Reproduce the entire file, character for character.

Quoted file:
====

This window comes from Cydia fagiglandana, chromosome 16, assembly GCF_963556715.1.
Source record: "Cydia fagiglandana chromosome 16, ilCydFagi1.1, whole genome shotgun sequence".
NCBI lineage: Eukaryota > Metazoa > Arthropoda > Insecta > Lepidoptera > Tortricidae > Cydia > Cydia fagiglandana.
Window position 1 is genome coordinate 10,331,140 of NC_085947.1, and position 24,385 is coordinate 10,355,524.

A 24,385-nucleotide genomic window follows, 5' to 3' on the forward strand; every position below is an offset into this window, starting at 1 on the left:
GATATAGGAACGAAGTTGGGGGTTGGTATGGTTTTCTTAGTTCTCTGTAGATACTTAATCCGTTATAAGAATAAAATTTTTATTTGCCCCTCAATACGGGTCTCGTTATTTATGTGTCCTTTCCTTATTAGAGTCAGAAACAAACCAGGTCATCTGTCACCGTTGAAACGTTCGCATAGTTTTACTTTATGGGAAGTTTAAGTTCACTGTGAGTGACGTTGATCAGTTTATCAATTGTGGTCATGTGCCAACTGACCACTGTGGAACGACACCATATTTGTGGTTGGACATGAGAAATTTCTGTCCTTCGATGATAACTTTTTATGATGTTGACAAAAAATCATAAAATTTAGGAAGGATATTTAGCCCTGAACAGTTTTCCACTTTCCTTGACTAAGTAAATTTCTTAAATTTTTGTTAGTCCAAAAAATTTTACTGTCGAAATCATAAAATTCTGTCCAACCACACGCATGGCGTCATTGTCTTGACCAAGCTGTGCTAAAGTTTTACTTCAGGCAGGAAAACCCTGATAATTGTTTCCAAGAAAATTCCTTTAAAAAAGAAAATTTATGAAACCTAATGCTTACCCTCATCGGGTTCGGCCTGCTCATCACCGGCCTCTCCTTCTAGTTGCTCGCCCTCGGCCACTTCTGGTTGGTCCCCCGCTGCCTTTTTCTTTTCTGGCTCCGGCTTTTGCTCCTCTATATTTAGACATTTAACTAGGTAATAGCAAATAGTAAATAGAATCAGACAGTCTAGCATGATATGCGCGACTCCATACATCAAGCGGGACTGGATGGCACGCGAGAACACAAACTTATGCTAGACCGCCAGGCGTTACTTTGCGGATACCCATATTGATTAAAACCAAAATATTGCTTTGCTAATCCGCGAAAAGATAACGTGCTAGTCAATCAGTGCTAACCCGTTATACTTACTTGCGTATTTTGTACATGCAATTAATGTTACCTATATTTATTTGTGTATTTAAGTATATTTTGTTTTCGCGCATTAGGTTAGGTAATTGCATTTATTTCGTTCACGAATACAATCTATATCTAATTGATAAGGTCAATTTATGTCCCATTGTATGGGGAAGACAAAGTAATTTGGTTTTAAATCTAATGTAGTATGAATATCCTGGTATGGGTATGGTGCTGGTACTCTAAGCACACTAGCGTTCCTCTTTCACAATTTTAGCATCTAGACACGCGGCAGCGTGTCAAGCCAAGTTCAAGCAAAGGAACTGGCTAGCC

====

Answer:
This window comes from Cydia fagiglandana, chromosome 16, assembly GCF_963556715.1.
Source record: "Cydia fagiglandana chromosome 16, ilCydFagi1.1, whole genome shotgun sequence".
NCBI lineage: Eukaryota > Metazoa > Arthropoda > Insecta > Lepidoptera > Tortricidae > Cydia > Cydia fagiglandana.
Window position 1 is genome coordinate 10,331,140 of NC_085947.1, and position 24,385 is coordinate 10,355,524.

A 24,385-nucleotide genomic window follows, 5' to 3' on the forward strand; every position below is an offset into this window, starting at 1 on the left:
GATATAGGAACGAAGTTGGGGGTTGGTATGGTTTTCTTAGTTCTCTGTAGATACTTAATCCGTTATAAGAATAAAATTTTTATTTGCCCCTCAATACGGGTCTCGTTATTTATGTGTCCTTTCCTTATTAGAGTCAGAAACAAACCAGGTCATCTGTCACCGTTGAAACGTTCGCATAGTTTTACTTTATGGGAAGTTTAAGTTCACTGTGAGTGACGTTGATCAGTTTATCAATTGTGGTCATGTGCCAACTGACCACTGTGGAACGACACCATATTTGTGGTTGGACATGAGAAATTTCTGTCCTTCGATGATAACTTTTTATGATGTTGACAAAAAATCATAAAATTTAGGAAGGATATTTAGCCCTGAACAGTTTTCCACTTTCCTTGACTAAGTAAATTTCTTAAATTTTTGTTAGTCCAAAAAATTTTACTGTCGAAATCATAAAATTCTGTCCAACCACACGCATGGCGTCATTGTCTTGACCAAGCTGTGCTAAAGTTTTACTTCAGGCAGGAAAACCCTGATAATTGTTTCCAAGAAAATTCCTTTAAAAAAGAAAATTTATGAAACCTAATGCTTACCCTCATCGGGTTCGGCCTGCTCATCACCGGCCTCTCCTTCTAGTTGCTCGCCCTCGGCCACTTCTGGTTGGTCCCCCGCTGCCTTTTTCTTTTCTGGCTCCGGCTTTTGCTCCTCTATATTTAGACATTTAACTAGGTAATAGCAAATAGTAAATAGAATCAGACAGTCTAGCATGATATGCGCGACTCCATACATCAAGCGGGACTGGATGGCACGCGAGAACACAAACTTATGCTAGACCGCCAGGCGTTACTTTGCGGATACCCATATTGATTAAAACCAAAATATTGCTTTGCTAATCCGCGAAAAGATAACGTGCTAGTCAATCAGTGCTAACCCGTTATACTTACTTGCGTATTTTGTACATGCAATTAATGTTACCTATATTTATTTGTGTATTTAAGTATATTTTGTTTTCGCGCATTAGGTTAGGTAATTGCATTTATTTCGTTCACGAATACAATCTATATCTAATTGATAAGGTCAATTTATGTCCCATTGTATGGGGAAGACAAAGTAATTTGGTTTTAAATCTAATGTAGTATGAATATCCTGGTATGGGTATGGTGCTGGTACTCTAAGCACACTAGCGTTCCTCTTTCACAATTTTAGCATCTAGACACGCGGCAGCGTGTCAAGCCAAGTTCAAGCAAAGGAACTGGCTAGCC